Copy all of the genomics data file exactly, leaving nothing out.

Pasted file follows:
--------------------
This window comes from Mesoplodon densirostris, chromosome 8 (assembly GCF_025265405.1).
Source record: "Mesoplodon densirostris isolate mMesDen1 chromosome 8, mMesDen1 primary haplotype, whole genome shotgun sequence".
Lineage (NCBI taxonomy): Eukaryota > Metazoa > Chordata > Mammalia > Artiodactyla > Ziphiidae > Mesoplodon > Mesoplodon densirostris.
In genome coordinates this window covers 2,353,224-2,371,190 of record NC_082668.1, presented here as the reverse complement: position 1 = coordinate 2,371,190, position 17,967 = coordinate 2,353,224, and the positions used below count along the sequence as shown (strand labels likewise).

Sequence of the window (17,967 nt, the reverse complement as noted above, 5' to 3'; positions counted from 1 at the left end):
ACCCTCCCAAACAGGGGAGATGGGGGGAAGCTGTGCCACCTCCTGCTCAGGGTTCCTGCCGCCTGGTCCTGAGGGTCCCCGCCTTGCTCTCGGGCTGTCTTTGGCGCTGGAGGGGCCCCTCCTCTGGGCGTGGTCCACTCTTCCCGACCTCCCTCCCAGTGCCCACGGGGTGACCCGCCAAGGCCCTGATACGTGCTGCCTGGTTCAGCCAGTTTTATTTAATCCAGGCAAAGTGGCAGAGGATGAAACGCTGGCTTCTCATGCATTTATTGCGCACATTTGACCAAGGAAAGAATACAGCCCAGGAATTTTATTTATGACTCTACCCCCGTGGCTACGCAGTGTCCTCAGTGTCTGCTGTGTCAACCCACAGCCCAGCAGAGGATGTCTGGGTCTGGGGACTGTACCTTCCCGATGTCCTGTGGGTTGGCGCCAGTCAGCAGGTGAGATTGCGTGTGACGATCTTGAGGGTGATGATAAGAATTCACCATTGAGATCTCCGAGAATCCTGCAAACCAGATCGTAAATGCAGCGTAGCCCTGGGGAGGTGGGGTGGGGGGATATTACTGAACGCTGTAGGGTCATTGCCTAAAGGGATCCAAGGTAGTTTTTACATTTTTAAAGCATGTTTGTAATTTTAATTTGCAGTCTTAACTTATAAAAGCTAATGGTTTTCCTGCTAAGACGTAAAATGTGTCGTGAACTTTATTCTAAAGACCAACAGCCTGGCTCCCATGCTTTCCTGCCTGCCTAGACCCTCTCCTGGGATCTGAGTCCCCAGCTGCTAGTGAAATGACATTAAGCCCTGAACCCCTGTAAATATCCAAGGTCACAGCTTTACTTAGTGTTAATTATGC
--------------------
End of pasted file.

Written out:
This window comes from Mesoplodon densirostris, chromosome 8 (assembly GCF_025265405.1).
Source record: "Mesoplodon densirostris isolate mMesDen1 chromosome 8, mMesDen1 primary haplotype, whole genome shotgun sequence".
Lineage (NCBI taxonomy): Eukaryota > Metazoa > Chordata > Mammalia > Artiodactyla > Ziphiidae > Mesoplodon > Mesoplodon densirostris.
In genome coordinates this window covers 2,353,224-2,371,190 of record NC_082668.1, presented here as the reverse complement: position 1 = coordinate 2,371,190, position 17,967 = coordinate 2,353,224, and the positions used below count along the sequence as shown (strand labels likewise).

Sequence of the window (17,967 nt, the reverse complement as noted above, 5' to 3'; positions counted from 1 at the left end):
ACCCTCCCAAACAGGGGAGATGGGGGGAAGCTGTGCCACCTCCTGCTCAGGGTTCCTGCCGCCTGGTCCTGAGGGTCCCCGCCTTGCTCTCGGGCTGTCTTTGGCGCTGGAGGGGCCCCTCCTCTGGGCGTGGTCCACTCTTCCCGACCTCCCTCCCAGTGCCCACGGGGTGACCCGCCAAGGCCCTGATACGTGCTGCCTGGTTCAGCCAGTTTTATTTAATCCAGGCAAAGTGGCAGAGGATGAAACGCTGGCTTCTCATGCATTTATTGCGCACATTTGACCAAGGAAAGAATACAGCCCAGGAATTTTATTTATGACTCTACCCCCGTGGCTACGCAGTGTCCTCAGTGTCTGCTGTGTCAACCCACAGCCCAGCAGAGGATGTCTGGGTCTGGGGACTGTACCTTCCCGATGTCCTGTGGGTTGGCGCCAGTCAGCAGGTGAGATTGCGTGTGACGATCTTGAGGGTGATGATAAGAATTCACCATTGAGATCTCCGAGAATCCTGCAAACCAGATCGTAAATGCAGCGTAGCCCTGGGGAGGTGGGGTGGGGGGATATTACTGAACGCTGTAGGGTCATTGCCTAAAGGGATCCAAGGTAGTTTTTACATTTTTAAAGCATGTTTGTAATTTTAATTTGCAGTCTTAACTTATAAAAGCTAATGGTTTTCCTGCTAAGACGTAAAATGTGTCGTGAACTTTATTCTAAAGACCAACAGCCTGGCTCCCATGCTTTCCTGCCTGCCTAGACCCTCTCCTGGGATCTGAGTCCCCAGCTGCTAGTGAAATGACATTAAGCCCTGAACCCCTGTAAATATCCAAGGTCACAGCTTTACTTAGTGTTAATTATGC